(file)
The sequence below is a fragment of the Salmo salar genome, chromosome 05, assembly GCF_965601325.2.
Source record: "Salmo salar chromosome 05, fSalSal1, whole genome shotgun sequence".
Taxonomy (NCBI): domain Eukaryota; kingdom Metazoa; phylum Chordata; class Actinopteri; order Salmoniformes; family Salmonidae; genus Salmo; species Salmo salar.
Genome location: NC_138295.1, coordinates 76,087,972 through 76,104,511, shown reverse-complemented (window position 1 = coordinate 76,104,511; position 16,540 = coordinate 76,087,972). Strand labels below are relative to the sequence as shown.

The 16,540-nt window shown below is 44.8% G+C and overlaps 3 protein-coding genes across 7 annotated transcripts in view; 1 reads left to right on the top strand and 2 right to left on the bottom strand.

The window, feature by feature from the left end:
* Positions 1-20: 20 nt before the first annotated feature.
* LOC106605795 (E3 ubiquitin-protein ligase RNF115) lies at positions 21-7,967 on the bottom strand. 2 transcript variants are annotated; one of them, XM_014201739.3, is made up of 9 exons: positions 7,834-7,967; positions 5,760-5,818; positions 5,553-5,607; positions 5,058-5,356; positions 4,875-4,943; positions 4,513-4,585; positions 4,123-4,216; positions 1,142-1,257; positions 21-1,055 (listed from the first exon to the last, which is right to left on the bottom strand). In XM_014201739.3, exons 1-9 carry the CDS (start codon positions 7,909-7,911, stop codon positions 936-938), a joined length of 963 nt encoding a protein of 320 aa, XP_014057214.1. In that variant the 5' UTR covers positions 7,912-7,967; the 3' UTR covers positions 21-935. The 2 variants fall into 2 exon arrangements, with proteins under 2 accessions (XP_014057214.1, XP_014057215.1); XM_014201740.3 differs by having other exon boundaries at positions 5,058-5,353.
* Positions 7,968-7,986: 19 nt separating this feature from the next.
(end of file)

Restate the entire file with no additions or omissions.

The sequence below is a fragment of the Salmo salar genome, chromosome 05, assembly GCF_965601325.2.
Source record: "Salmo salar chromosome 05, fSalSal1, whole genome shotgun sequence".
Taxonomy (NCBI): domain Eukaryota; kingdom Metazoa; phylum Chordata; class Actinopteri; order Salmoniformes; family Salmonidae; genus Salmo; species Salmo salar.
Genome location: NC_138295.1, coordinates 76,087,972 through 76,104,511, shown reverse-complemented (window position 1 = coordinate 76,104,511; position 16,540 = coordinate 76,087,972). Strand labels below are relative to the sequence as shown.

The 16,540-nt window shown below is 44.8% G+C and overlaps 3 protein-coding genes across 7 annotated transcripts in view; 1 reads left to right on the top strand and 2 right to left on the bottom strand.

The window, feature by feature from the left end:
* Positions 1-20: 20 nt before the first annotated feature.
* LOC106605795 (E3 ubiquitin-protein ligase RNF115) lies at positions 21-7,967 on the bottom strand. 2 transcript variants are annotated; one of them, XM_014201739.3, is made up of 9 exons: positions 7,834-7,967; positions 5,760-5,818; positions 5,553-5,607; positions 5,058-5,356; positions 4,875-4,943; positions 4,513-4,585; positions 4,123-4,216; positions 1,142-1,257; positions 21-1,055 (listed from the first exon to the last, which is right to left on the bottom strand). In XM_014201739.3, exons 1-9 carry the CDS (start codon positions 7,909-7,911, stop codon positions 936-938), a joined length of 963 nt encoding a protein of 320 aa, XP_014057214.1. In that variant the 5' UTR covers positions 7,912-7,967; the 3' UTR covers positions 21-935. The 2 variants fall into 2 exon arrangements, with proteins under 2 accessions (XP_014057214.1, XP_014057215.1); XM_014201740.3 differs by having other exon boundaries at positions 5,058-5,353.
* Positions 7,968-7,986: 19 nt separating this feature from the next.